1st:  I think Paul's point was all the innocent lives lost due to Bush's immoral invasion of Iraq.  Their babies are as precious to our Lord as ours.  And it was our tax dollars being used, with the bombs being dropped in our name.

 

2.  I did not write the article to support Obama, even though I will grant you that pointing out the complete nonsense of the Romney/Ryan proposals and rhetoric isn't being neutral.  There are good reasons to vote against Obama, but these are not because Romney has a better economic strategy, for Romney is just Bush all over again.  The advisors for Romney on domestic and foreign policy are the same as Bush, and since Romney seems to have no firm convictions, I feel that they will take over again.  It will be tax cuts for the rich and financial deregulation.  While no politican will ever say this outload (because it makes politicans look weak) it takes 5-10 years to get out of a financial crisis, thus everything needs to be done to prevent one. We should not go back to the policies that caused the last one.

Outside a few issues, Obama's policies have been consistently moderate Republican, and for Romney to attack Obama's health care reform is the height of hypocracy, as his healthcare reform (as well as other Republican proposals) were the model of Obamacare.  No president has been better for Wall Street.  I would have supported putting the lot on trial, as we did with the S and L fraud of the 1980s when 1000 people were convicted.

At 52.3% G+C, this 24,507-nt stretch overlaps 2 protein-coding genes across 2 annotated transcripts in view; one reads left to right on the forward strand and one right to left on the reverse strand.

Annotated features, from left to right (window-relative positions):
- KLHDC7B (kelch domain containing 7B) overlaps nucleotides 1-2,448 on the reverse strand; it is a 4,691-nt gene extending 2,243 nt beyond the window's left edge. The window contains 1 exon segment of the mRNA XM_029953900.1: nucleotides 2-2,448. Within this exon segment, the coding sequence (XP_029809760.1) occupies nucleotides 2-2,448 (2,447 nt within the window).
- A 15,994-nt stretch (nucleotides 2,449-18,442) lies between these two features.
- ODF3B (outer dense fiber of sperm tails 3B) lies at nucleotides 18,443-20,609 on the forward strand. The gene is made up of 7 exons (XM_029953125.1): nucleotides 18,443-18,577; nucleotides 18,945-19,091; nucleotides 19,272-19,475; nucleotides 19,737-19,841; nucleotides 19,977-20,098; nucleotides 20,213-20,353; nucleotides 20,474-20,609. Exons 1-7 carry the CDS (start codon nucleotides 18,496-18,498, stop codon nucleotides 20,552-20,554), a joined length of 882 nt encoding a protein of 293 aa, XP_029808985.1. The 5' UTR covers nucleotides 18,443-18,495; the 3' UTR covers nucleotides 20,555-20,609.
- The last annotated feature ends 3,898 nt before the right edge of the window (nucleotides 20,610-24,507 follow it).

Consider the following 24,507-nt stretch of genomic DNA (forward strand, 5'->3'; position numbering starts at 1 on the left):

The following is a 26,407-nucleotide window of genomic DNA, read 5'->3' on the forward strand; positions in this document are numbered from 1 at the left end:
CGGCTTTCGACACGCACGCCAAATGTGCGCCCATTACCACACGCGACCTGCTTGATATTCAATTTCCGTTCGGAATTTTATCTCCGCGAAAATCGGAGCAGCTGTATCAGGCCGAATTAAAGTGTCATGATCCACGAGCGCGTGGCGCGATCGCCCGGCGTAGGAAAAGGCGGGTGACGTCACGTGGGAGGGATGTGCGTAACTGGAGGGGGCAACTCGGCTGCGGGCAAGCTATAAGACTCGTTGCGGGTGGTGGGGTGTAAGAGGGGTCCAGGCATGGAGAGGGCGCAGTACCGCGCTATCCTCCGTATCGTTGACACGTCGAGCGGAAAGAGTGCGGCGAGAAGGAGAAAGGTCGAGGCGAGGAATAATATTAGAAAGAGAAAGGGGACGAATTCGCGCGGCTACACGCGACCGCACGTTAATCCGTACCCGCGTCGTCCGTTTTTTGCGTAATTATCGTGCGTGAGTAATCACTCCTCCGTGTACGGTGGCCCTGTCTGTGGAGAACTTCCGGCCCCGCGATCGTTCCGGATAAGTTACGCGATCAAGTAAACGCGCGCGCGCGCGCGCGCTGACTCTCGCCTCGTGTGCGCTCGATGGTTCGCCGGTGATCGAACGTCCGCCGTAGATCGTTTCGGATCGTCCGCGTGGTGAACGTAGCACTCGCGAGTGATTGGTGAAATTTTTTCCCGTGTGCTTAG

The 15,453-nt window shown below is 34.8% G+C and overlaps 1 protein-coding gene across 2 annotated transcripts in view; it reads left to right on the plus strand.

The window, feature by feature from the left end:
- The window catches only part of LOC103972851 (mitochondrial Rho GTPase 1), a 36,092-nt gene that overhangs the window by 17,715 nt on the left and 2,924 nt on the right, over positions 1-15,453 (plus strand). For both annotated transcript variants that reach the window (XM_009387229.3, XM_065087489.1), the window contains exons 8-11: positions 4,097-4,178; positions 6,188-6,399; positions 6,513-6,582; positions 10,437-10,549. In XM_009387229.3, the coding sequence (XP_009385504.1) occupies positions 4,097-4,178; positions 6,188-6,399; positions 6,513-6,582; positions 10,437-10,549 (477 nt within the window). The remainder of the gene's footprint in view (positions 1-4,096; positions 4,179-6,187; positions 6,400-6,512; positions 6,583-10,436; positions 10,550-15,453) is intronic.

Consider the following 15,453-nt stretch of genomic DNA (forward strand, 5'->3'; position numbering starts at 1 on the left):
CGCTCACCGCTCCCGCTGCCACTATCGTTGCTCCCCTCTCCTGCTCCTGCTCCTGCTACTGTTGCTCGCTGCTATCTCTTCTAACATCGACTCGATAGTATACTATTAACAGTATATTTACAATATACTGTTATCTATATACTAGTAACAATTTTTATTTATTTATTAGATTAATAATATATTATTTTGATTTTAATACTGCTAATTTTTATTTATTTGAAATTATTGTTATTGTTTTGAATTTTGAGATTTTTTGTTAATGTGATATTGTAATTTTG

And if you are upset with race baiting then the behavior of the Republican party over the past four years should cause you outrage, especially their efforts to restrict the vote for minorities and the poor.

And I know it is difficult for a Catholic voter when one party core issue is keeping abortion safe and legal and the others core policy is helping the rich get richer and punishing the poor.  As Catholics we are called to defend human life from conception to natural death, which means we have to call out bothsides when we disagree with them and I think work with those who agree with us on particular issues on those issues.  We should also be honest:  it is not that the Democratic party will do much to help the poor, they just aren't going to declare a war on them; and it is not that the Republican Party is going to defend life; they are just not going to have tax dollars go to pay for abortions.  Expecting either party to do more is "irrational exuberance".

 

Arguing for economic policies that center on defending human dignity and promoting the common good means raising issues that usually get ignored.  Here is an example of an attempt (in a different context, at the United Nations): http://www.zenit.org/article-31967?l=english